North’s Remain vote prompts Irish union call from Sinn Féin

North’s Remain vote prompts Irish union call from Sinn Féin

A UK exit from the EU in the context of the North voting to Remain must prompt a poll on Irish unity, Sinn Féin has demanded.

While the republican party claimed the referendum will have "massive ramifications on the nature of the British state", given Scotland also voted Remain, the Democratic Unionists hailed the vote as set to deliver a bright future for the North as part of an unshackled UK.

In the North 440,707 (56%) people voted to Remain and 349,442 (44%) voted to Leave.

Of the region's 18 constituencies, 11 voted Remain and seven voted Leave.

A border poll can only be called by the region's Secretary of State in circumstances where there is clear evidence of a public opinion swing towards Irish unity.

Sinn Féin's national chairman Declan Kearney said the question of the North remaining as part of the UK had now been brought into sharp focus.

"We have a situation where the north is going to be dragged out on the tails of a vote in England," he said.

"That is a huge democratic deficit for our society, building on the existing democratic deficit of partition.

"The British Government have now forfeited its mandate to represent the north of Ireland in relation to the European Union."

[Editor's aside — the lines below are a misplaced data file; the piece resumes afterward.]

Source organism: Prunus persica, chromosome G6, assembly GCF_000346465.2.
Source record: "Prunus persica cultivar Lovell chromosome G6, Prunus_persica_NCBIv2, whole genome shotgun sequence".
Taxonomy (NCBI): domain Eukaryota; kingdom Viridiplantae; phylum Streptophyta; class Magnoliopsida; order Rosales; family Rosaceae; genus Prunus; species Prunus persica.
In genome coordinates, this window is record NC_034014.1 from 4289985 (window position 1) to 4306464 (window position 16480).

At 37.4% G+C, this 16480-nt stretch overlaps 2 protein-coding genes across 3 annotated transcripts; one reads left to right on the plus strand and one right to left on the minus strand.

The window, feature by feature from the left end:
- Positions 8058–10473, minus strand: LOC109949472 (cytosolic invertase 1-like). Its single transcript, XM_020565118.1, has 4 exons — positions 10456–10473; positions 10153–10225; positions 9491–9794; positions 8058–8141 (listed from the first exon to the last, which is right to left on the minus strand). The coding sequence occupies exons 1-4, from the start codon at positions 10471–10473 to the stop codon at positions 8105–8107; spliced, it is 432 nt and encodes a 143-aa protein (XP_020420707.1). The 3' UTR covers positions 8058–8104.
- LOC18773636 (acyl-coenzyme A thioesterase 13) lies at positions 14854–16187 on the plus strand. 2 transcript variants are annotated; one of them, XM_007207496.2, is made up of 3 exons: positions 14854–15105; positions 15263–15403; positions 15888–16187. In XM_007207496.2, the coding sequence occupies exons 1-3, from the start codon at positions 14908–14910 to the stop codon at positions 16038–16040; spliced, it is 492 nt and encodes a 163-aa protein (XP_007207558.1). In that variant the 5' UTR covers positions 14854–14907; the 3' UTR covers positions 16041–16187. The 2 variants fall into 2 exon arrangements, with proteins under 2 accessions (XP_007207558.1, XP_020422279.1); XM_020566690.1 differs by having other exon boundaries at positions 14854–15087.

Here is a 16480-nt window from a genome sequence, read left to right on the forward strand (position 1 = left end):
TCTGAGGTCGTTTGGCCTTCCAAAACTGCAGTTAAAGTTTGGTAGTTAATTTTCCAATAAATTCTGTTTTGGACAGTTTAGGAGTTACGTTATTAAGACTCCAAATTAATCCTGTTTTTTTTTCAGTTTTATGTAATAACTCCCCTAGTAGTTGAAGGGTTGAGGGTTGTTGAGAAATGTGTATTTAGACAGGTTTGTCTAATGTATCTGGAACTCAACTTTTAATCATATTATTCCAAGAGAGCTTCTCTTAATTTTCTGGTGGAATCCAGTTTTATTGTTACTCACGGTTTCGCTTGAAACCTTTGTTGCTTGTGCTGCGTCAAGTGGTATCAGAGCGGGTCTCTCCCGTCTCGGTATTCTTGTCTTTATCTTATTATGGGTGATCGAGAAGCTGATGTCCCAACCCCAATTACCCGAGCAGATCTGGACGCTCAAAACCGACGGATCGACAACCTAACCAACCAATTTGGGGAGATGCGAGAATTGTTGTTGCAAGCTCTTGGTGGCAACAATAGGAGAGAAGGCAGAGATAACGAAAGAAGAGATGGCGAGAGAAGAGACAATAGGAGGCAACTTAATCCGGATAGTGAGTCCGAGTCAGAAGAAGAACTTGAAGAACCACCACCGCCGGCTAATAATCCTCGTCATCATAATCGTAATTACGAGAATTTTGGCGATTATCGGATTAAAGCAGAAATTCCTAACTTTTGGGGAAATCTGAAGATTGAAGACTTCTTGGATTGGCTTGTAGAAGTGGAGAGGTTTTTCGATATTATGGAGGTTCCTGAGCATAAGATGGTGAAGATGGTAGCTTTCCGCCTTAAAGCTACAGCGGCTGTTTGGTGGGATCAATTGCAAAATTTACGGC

He added: "We now have a situation where Brexit has become a further cost of partition, a further cost of the Union and Sinn Féin will now press our demand, our long standing demand, for a border poll."

The DUP's Sammy Wilson warmly welcomed the likely Brexit.

The East Antrim MP said the percentage of Brexit votes in the North far exceeded polling predictions and insisted voters had not been taken in by Remain claims on the potential impact on free movement across the border.

"I am glad the people in Northern Ireland were not intimidated by the kind of nonsense that the Prime Minister and ex-prime ministers came off with - that the peace process was going to collapse, and World War Three was going to happen, and the economy was going to melt down, and the border was going to have gun towers and mine fields and barbed wire and machine gun posts and Lord knows what else along it," he said.

"People rose above that and many of them changed their minds and I am pleased about that."

He added: "The future for Northern Ireland will be as bright as the future of the United Kingdom is going to be."

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